This year out of thirteen candidates for the Ph.D. in Philosophy in the Georgetown Graduate School, eight are seeking a Ph.D. in Bioethics...a new combined discipline. And the students include persons who already hold Doctorates in medicine, mathematics, public health, nursing.
With Bioethics, The Kennedy Institutes at Georgetown have established a prototype structure capable of re-introducing ethics not only into medicine and science but into every intellectual discipline. Georgetown plans now to replicate that model by applying the same formula and structure to law, to foreign policy, population, business, and perhaps to military problems. Applying ethics does not mean writing "Codes of Ethics" or convoking discussion groups, or issuing position papers, or arguing on TV. It does entail a laborious effort to select and finance permanent scholars of world stature and personal integrity who are willing to concentrate themselves on the re-establishment of ethics and philosophy as disciplines capable of analyzing and integrating the vast body of new information and technology pouring forth from every part of the world. This effort does entail also new ways of introducing ethics and moral reasoning into the teaching of all subjects -- because ethics must become an influencing factor in the analysis of nearly all problems and the making of all decisions. This requires extraordinary cooperation by faculty members throughout the University -- and of course, the University Administration must endorse the effort unequivocally, and for the long haul. Because, ultimately, we must put ethics into people, not just into a government process. With ethically trained and sensitized people, we'll have ethically sensitized government.
These are promising starts, but we need to do much more. We need to mobilize more universities. We need to intro- duce moral education (not religious education) into the grade and high schools. We need higher moral quotients at least as much as higher I.Q.s. Professor Larry Kohlberg has developed a systematic method for improving moral quotients through education. And we need to encourage the rest of government to follow H.E.W.'s example by establishing committees of ethical advisors. And if the President needs a Council of Economic Advisors, a Science Advisor, a Legal Counselor, a staff of National Security Advisors, why not a Council of Ethics Advisors? The members can be utilitarians, Kantians, Ralsians, Platonists: what would matter is that they could offer an ethical perspective -- that together they could ask: "Should we?" Before we have another Viet Nam, Watergate, Koreagate some one should be able to ask, "Ought we do this?"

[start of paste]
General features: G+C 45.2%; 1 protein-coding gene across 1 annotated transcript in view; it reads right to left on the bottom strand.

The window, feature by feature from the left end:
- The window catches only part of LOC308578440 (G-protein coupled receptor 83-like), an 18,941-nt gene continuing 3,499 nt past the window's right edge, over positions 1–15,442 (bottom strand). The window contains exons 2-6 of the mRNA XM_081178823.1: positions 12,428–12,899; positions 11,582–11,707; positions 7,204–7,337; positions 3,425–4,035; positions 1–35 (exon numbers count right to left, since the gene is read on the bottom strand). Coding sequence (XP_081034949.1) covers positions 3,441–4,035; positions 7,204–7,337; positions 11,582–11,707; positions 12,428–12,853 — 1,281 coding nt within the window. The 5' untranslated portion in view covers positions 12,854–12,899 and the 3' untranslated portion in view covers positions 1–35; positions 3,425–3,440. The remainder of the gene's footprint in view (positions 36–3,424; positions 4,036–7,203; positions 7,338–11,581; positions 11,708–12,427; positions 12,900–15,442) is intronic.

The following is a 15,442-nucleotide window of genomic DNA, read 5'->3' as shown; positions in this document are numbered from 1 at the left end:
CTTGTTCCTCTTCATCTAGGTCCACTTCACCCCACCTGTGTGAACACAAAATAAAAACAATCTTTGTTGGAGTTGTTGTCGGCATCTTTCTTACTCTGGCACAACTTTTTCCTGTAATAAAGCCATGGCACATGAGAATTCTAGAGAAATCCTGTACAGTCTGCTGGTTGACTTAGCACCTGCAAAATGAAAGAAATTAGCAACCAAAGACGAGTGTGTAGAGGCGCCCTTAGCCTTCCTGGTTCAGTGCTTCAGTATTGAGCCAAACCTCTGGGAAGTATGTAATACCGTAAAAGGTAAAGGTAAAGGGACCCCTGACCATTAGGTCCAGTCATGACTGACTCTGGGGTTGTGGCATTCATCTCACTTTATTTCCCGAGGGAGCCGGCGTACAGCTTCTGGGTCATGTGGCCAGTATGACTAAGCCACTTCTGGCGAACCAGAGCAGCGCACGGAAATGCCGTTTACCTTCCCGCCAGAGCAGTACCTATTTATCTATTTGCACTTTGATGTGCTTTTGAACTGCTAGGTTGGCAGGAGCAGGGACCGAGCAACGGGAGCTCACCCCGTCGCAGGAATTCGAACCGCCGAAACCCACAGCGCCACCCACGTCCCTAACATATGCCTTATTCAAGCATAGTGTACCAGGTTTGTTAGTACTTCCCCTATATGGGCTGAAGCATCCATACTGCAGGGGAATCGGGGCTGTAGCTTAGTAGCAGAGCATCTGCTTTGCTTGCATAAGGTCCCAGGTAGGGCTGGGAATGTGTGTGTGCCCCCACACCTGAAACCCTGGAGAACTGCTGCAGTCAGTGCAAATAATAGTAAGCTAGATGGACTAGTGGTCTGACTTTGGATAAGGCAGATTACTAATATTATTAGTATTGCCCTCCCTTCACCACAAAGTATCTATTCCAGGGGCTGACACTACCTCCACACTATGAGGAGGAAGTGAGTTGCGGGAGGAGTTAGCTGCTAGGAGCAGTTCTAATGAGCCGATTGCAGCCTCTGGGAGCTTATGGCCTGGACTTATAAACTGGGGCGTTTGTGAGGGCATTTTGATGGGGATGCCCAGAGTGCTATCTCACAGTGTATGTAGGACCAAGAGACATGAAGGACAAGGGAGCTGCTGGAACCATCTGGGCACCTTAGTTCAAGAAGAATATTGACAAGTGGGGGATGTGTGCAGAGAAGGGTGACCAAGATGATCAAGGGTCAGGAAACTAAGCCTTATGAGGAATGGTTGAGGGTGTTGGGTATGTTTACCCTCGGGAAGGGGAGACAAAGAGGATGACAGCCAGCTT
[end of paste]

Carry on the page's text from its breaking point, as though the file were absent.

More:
The task of re-establishing ethics in government is a Herculean task, but there seems to be no alternative.
"Our culture", writes Philip Rieff, "is in crisis today because no creed, no symbol, no militant truth is instilled deeply enough now to help men constrain their capacity for doing and trying everything." They have lost the capacity to say "no". Anything goes.
One indication of the truth of Professor Rieff's analysis, as he points out, is the currency of two old words: Why Not?
Why not tell lies?
Didn't Richard Helms tell lies and didn't Edward Bennett Williams -- a famous lawyer -- say: -- "I've never been prouder in my 30 years as a lawyer than I am standing next to this man -- a loyal citizen who knows the meaning of obedience, discipline, and patriotism". Fortunately President Carter has replied by stating succinctly..."A public official does not have a right to lie". But in many high quarters the President's dictum is not fully accepted. For many persons the dogma of my country right or wrong now reaches to my government agency right or wrong. Who can criticize the Communists when they say my party right or wrong?